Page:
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Hunter education course review and summary

All shotguns have three major parts—the stock, the action, and the barrel.

  • The stock helps you hold, point, and fire the gun.
  • The action loads, fires, and unloads the shotshells.
  • The barrel sends the shot pellets to the target.

Hunter education course review and summary

Some shotguns are called smoothbores because the inside of the barrel is smooth. Shotguns usually shoot pellets (shot).


Hunter education course review and summary

Shotguns are another type of long-barreled firearm used by hunters. The pump-action shotgun is a commonly used firearm.


Hunter education course review and summary

The four common types of shotgun actions are bolt action, pump action, semi-automatic action, and break action. The break action can be single or double barrel.


Hunter education course review and summary

To use a bolt-action shotgun, lift the bolt handle up and pull it back to open the action. Push the bolt handle forward and turn it down to close the action. Most bolt-action shotguns have a magazine that holds extra shotshells. Working the bolt after firing ejects the empty hull and loads a fresh shotshell from the magazine.


Hunter education course review and summary

To use a pump-action shotgun, pull the forend back toward the trigger guard to open the action. Push the forend away from the trigger guard to close the action. If the gun is cocked, you must press the bolt-lock lever or button to open the action. Pump-action shotguns usually have a tubular magazine.


Hunter education course review and summary

To use a semi-automatic shotgun, pull the operating handle back to open the action. Press the release button to close the action. Each time you squeeze the trigger, the semi-automatic shotgun fires, ejects the empty hull, and loads a fresh shotshell from the magazine. Semi-automatic shotguns usually have a tubular magazine.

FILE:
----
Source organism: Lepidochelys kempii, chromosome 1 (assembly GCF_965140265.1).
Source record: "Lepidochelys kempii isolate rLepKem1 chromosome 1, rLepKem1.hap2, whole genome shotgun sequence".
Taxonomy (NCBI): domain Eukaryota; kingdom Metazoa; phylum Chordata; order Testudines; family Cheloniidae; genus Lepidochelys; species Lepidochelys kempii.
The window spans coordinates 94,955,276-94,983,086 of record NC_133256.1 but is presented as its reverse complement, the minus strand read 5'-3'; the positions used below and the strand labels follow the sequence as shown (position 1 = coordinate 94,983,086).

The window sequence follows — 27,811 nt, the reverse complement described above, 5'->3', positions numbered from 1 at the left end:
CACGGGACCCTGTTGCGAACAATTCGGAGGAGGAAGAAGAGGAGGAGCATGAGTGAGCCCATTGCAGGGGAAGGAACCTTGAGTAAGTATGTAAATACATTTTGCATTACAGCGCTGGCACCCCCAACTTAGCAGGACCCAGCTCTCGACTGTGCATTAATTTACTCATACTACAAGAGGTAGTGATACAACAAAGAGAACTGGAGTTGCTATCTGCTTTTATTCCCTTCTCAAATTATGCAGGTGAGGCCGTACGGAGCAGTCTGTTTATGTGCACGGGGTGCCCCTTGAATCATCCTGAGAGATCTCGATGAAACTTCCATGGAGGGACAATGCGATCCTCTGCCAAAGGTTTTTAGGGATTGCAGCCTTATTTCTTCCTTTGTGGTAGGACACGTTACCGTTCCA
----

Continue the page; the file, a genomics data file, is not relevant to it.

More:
Hunter education course review and summary

To use a break-action (hinge-action) shotgun, push the lever to one side and then push down to open the action. Push the forend and barrel upward to close the action. Break-action shotguns do not have magazines.


Hunter education course review and summary

Shotguns are measured in gauge. The larger the gauge number, the smaller the bore diameter. To find the correct gauge and shell length for your shotgun, look on the shotgun's barrel. Make sure the gauge stamped on the barrel matches the gauge on your ammunition. It is safe to fire a shell with a shorter length than your shotgun's chamber, but do NOT put a longer shell into a shorter chamber.


Hunter education course review and summary

Be sure to use the right ammunition in your shotgun. If fed into a 12-gauge gun, smaller shotshells (like 20-gauge shells) will slip past the chamber and lodge in the barrel. This can cause serious personal injury or damage if a 12-gauge shell is fired.


Hunter education course review and summary

A safety is designed to prevent a firearm from firing. When the safety is "on," the gun should not fire. When the safety is "off," the gun is ready to fire. Always use your safety, but remember that a safety is a mechanical device that can fail. A safety is not a substitute for safe gun handling.


Hunter education course review and summary

The choke on a shotgun controls the spread of the shot and is either a fixed choke or a screw-in, interchangeable choke. The most common types of chokes are full, modified cylinder, improved cylinder, and cylinder. Make sure that your choke is suitable for the wildlife you are hunting.


Hunter education course review and summary

Since shotguns are pointed at a moving target and not aimed like a rifle, the sight is usually only a small, round bead near the muzzle. When shooting at a moving target with a shotgun:

  • Keep your cheek on the stock.
  • Keep both eyes open and focused on the target.
  • Swing through the target, pull the trigger, and follow through.

Hunter education course review and summary

Here are some of the Washington laws and regulations that apply to anyone who hunts with a shotgun.

  • All shotguns must have a minimum barrel length of 18 inches.
  • You must be at least 18 years of age to buy a shotgun from a licensed firearms dealer.
  • Minors under 18 years of age may possess a firearm if they are attending a hunter safety course, are hunting or trapping with a valid license, or meet one of the other exceptions.
  • Shotguns used to hunt upland birds and waterfowl must not hold more than three shotshells.
  • Shotguns used to hunt bear must be 10 gauge, 12 gauge, 16 gauge, or 20 gauge and shoot slugs or #1 or larger buckshot.
  • Shotguns used to hunt elk, goats, sheep, or moose may be 10 gauge or 12 gauge if they use slugs.
  • Shotguns used to hunt waterfowl must use approved non-toxic shot ammunition.